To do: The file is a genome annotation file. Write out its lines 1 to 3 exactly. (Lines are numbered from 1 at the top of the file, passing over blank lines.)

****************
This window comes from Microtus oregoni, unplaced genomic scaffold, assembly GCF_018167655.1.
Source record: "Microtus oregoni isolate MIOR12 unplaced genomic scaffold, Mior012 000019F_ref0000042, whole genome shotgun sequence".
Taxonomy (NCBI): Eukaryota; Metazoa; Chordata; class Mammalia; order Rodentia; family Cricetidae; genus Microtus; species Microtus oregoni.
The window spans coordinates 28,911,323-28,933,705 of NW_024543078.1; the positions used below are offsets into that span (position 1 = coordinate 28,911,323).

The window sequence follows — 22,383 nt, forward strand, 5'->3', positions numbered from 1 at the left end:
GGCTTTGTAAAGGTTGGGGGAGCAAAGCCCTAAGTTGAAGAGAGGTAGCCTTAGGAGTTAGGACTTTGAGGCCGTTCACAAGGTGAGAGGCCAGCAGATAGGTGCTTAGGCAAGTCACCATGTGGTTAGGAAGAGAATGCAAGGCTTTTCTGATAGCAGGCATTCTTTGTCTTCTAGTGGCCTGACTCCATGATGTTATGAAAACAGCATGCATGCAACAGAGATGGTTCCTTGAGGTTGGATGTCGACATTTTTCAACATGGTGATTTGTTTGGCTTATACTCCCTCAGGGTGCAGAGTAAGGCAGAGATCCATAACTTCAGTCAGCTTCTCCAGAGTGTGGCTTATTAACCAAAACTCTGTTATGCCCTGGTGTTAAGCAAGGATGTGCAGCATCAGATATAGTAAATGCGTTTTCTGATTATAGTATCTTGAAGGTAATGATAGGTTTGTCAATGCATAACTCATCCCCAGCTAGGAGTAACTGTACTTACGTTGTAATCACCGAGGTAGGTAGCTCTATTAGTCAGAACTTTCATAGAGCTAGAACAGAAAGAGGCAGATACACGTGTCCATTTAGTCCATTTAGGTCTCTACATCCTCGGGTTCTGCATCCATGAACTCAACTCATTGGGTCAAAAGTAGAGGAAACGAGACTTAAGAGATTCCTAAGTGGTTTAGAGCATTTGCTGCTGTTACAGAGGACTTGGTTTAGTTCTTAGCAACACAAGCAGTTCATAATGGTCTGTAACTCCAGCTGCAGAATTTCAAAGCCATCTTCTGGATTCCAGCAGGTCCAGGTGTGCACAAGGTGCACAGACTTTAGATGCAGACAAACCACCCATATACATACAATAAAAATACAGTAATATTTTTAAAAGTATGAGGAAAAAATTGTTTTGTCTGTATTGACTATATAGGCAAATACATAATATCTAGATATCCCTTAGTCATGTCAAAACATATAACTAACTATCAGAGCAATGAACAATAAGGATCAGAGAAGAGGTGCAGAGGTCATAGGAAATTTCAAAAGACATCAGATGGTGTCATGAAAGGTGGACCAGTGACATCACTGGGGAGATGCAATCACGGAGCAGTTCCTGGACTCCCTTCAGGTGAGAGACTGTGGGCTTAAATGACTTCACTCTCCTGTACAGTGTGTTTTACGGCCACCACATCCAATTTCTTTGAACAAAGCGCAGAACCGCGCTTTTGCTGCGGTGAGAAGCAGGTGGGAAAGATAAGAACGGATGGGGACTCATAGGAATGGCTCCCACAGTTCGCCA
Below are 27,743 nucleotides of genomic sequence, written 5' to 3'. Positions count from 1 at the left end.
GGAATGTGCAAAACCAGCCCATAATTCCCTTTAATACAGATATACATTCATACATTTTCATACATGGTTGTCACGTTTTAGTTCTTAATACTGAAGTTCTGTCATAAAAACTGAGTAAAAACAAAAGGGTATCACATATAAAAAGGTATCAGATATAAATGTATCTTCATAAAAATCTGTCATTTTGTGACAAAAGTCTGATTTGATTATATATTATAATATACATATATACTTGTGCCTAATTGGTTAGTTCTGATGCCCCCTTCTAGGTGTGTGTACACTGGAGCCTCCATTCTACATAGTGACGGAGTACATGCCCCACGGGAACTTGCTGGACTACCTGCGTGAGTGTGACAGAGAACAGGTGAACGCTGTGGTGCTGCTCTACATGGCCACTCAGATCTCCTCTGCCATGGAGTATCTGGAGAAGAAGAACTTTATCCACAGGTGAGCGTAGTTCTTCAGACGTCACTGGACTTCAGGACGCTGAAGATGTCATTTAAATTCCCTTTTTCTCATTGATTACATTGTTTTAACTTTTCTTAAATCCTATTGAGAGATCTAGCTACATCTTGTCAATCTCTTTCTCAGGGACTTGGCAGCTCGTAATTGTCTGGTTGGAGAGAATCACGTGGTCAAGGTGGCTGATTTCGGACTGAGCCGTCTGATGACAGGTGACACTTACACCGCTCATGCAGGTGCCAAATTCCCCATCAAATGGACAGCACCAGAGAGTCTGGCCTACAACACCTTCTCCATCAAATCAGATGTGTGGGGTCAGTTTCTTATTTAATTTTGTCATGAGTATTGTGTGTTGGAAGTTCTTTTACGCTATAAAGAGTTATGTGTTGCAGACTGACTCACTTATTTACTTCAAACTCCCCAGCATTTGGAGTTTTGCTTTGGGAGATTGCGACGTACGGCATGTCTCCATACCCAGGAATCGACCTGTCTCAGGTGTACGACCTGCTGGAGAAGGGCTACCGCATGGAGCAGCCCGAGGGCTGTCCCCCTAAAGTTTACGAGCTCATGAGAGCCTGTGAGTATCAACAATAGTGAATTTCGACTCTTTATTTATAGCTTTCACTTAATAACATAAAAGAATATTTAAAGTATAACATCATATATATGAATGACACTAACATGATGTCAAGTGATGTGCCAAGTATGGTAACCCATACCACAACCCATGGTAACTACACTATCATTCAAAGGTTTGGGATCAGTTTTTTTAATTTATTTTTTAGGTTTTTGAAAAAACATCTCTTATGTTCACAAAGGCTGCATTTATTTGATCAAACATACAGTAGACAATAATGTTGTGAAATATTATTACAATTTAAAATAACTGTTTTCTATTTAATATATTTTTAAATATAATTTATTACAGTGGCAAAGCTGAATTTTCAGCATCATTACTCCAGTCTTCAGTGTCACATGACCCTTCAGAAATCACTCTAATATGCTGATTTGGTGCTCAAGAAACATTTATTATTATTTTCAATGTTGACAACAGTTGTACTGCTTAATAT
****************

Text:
This window comes from Microtus oregoni, unplaced genomic scaffold, assembly GCF_018167655.1.
Source record: "Microtus oregoni isolate MIOR12 unplaced genomic scaffold, Mior012 000019F_ref0000042, whole genome shotgun sequence".
Taxonomy (NCBI): Eukaryota; Metazoa; Chordata; class Mammalia; order Rodentia; family Cricetidae; genus Microtus; species Microtus oregoni.